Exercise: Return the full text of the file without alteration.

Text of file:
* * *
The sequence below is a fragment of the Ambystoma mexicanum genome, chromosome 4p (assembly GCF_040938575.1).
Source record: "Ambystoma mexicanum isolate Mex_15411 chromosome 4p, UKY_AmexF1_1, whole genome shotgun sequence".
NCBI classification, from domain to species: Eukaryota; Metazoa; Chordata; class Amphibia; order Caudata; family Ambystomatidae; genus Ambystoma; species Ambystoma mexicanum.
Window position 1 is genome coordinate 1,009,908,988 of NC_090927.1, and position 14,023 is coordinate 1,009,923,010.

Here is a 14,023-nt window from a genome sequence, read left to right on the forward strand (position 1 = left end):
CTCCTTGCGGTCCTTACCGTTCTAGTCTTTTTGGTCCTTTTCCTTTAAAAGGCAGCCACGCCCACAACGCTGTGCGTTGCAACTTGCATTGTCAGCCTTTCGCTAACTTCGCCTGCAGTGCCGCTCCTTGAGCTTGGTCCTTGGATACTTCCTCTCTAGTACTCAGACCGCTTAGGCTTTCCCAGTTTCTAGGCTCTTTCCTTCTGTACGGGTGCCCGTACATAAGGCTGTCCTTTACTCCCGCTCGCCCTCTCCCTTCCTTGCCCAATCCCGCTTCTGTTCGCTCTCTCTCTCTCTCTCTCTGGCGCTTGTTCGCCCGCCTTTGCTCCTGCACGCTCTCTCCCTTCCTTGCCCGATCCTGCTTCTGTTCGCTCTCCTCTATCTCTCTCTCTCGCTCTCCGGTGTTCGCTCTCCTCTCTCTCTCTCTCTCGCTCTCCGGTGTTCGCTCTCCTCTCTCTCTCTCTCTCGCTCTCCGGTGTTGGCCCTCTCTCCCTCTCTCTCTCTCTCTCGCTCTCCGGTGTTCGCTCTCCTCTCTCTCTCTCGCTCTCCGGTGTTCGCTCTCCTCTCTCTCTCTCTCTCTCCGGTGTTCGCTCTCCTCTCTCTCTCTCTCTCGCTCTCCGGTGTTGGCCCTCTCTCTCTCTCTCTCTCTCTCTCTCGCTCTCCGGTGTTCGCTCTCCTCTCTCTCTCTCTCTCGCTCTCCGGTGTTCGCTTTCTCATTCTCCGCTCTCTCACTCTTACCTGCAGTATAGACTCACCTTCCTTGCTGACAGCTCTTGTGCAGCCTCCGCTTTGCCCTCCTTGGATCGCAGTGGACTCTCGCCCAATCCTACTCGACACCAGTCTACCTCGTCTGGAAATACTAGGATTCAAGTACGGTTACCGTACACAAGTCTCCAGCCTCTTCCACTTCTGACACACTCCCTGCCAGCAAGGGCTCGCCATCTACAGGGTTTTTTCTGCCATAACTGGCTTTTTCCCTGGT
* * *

The sequence below is a fragment of the Ambystoma mexicanum genome, chromosome 4p (assembly GCF_040938575.1).
Source record: "Ambystoma mexicanum isolate Mex_15411 chromosome 4p, UKY_AmexF1_1, whole genome shotgun sequence".
NCBI classification, from domain to species: Eukaryota; Metazoa; Chordata; class Amphibia; order Caudata; family Ambystomatidae; genus Ambystoma; species Ambystoma mexicanum.
Window position 1 is genome coordinate 1,009,908,988 of NC_090927.1, and position 14,023 is coordinate 1,009,923,010.

Here is a 14,023-nt window from a genome sequence, read left to right on the forward strand (position 1 = left end):
CTCCTTGCGGTCCTTACCGTTCTAGTCTTTTTGGTCCTTTTCCTTTAAAAGGCAGCCACGCCCACAACGCTGTGCGTTGCAACTTGCATTGTCAGCCTTTCGCTAACTTCGCCTGCAGTGCCGCTCCTTGAGCTTGGTCCTTGGATACTTCCTCTCTAGTACTCAGACCGCTTAGGCTTTCCCAGTTTCTAGGCTCTTTCCTTCTGTACGGGTGCCCGTACATAAGGCTGTCCTTTACTCCCGCTCGCCCTCTCCCTTCCTTGCCCAATCCCGCTTCTGTTCGCTCTCTCTCTCTCTCTCTCTGGCGCTTGTTCGCCCGCCTTTGCTCCTGCACGCTCTCTCCCTTCCTTGCCCGATCCTGCTTCTGTTCGCTCTCCTCTATCTCTCTCTCTCGCTCTCCGGTGTTCGCTCTCCTCTCTCTCTCTCTCTCGCTCTCCGGTGTTCGCTCTCCTCTCTCTCTCTCTCTCGCTCTCCGGTGTTGGCCCTCTCTCCCTCTCTCTCTCTCTCTCGCTCTCCGGTGTTCGCTCTCCTCTCTCTCTCTCGCTCTCCGGTGTTCGCTCTCCTCTCTCTCTCTCTCTCTCCGGTGTTCGCTCTCCTCTCTCTCTCTCTCTCGCTCTCCGGTGTTGGCCCTCTCTCTCTCTCTCTCTCTCTCTCTCGCTCTCCGGTGTTCGCTCTCCTCTCTCTCTCTCTCTCGCTCTCCGGTGTTCGCTTTCTCATTCTCCGCTCTCTCACTCTTACCTGCAGTATAGACTCACCTTCCTTGCTGACAGCTCTTGTGCAGCCTCCGCTTTGCCCTCCTTGGATCGCAGTGGACTCTCGCCCAATCCTACTCGACACCAGTCTACCTCGTCTGGAAATACTAGGATTCAAGTACGGTTACCGTACACAAGTCTCCAGCCTCTTCCACTTCTGACACACTCCCTGCCAGCAAGGGCTCGCCATCTACAGGGTTTTTTCTGCCATAACTGGCTTTTTCCCTGGT